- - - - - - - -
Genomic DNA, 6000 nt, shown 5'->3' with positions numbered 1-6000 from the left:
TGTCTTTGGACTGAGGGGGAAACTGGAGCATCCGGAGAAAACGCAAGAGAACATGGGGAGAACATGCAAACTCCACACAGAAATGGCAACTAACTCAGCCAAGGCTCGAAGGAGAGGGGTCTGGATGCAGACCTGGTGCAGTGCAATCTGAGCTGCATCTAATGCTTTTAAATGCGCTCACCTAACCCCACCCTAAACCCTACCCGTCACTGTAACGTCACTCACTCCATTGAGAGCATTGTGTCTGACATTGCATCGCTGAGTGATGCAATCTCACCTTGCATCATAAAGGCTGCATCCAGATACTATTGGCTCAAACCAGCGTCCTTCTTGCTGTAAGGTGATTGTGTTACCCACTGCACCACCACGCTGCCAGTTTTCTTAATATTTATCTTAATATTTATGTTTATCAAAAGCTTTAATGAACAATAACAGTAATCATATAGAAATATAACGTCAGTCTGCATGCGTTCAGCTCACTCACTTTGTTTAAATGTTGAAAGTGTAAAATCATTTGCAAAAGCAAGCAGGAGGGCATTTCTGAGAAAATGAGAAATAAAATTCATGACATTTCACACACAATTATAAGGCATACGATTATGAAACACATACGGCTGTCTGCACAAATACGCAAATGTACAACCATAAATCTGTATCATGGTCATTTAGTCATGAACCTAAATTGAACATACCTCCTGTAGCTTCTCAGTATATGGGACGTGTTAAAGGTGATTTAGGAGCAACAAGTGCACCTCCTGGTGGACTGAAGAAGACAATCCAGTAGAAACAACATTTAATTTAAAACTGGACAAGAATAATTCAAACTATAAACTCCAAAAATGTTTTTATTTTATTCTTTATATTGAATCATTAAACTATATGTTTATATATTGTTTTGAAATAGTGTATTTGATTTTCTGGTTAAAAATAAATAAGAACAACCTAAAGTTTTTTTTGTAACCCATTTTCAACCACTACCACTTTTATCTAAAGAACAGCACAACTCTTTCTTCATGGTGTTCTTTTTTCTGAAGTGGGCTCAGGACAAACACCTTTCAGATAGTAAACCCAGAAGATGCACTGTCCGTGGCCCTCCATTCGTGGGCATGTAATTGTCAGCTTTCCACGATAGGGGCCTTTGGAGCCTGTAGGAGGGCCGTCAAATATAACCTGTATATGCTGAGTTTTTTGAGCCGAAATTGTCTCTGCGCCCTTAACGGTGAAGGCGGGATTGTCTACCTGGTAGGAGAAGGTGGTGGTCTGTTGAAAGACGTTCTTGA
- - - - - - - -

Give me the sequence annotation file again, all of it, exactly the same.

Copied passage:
Genomic DNA, 6000 nt, shown 5'->3' with positions numbered 1-6000 from the left:
TGTCTTTGGACTGAGGGGGAAACTGGAGCATCCGGAGAAAACGCAAGAGAACATGGGGAGAACATGCAAACTCCACACAGAAATGGCAACTAACTCAGCCAAGGCTCGAAGGAGAGGGGTCTGGATGCAGACCTGGTGCAGTGCAATCTGAGCTGCATCTAATGCTTTTAAATGCGCTCACCTAACCCCACCCTAAACCCTACCCGTCACTGTAACGTCACTCACTCCATTGAGAGCATTGTGTCTGACATTGCATCGCTGAGTGATGCAATCTCACCTTGCATCATAAAGGCTGCATCCAGATACTATTGGCTCAAACCAGCGTCCTTCTTGCTGTAAGGTGATTGTGTTACCCACTGCACCACCACGCTGCCAGTTTTCTTAATATTTATCTTAATATTTATGTTTATCAAAAGCTTTAATGAACAATAACAGTAATCATATAGAAATATAACGTCAGTCTGCATGCGTTCAGCTCACTCACTTTGTTTAAATGTTGAAAGTGTAAAATCATTTGCAAAAGCAAGCAGGAGGGCATTTCTGAGAAAATGAGAAATAAAATTCATGACATTTCACACACAATTATAAGGCATACGATTATGAAACACATACGGCTGTCTGCACAAATACGCAAATGTACAACCATAAATCTGTATCATGGTCATTTAGTCATGAACCTAAATTGAACATACCTCCTGTAGCTTCTCAGTATATGGGACGTGTTAAAGGTGATTTAGGAGCAACAAGTGCACCTCCTGGTGGACTGAAGAAGACAATCCAGTAGAAACAACATTTAATTTAAAACTGGACAAGAATAATTCAAACTATAAACTCCAAAAATGTTTTTATTTTATTCTTTATATTGAATCATTAAACTATATGTTTATATATTGTTTTGAAATAGTGTATTTGATTTTCTGGTTAAAAATAAATAAGAACAACCTAAAGTTTTTTTTGTAACCCATTTTCAACCACTACCACTTTTATCTAAAGAACAGCACAACTCTTTCTTCATGGTGTTCTTTTTTCTGAAGTGGGCTCAGGACAAACACCTTTCAGATAGTAAACCCAGAAGATGCACTGTCCGTGGCCCTCCATTCGTGGGCATGTAATTGTCAGCTTTCCACGATAGGGGCCTTTGGAGCCTGTAGGAGGGCCGTCAAATATAACCTGTATATGCTGAGTTTTTTGAGCCGAAATTGTCTCTGCGCCCTTAACGGTGAAGGCGGGATTGTCTACCTGGTAGGAGAAGGTGGTGGTCTGTTGAAAGACGTTCTTGA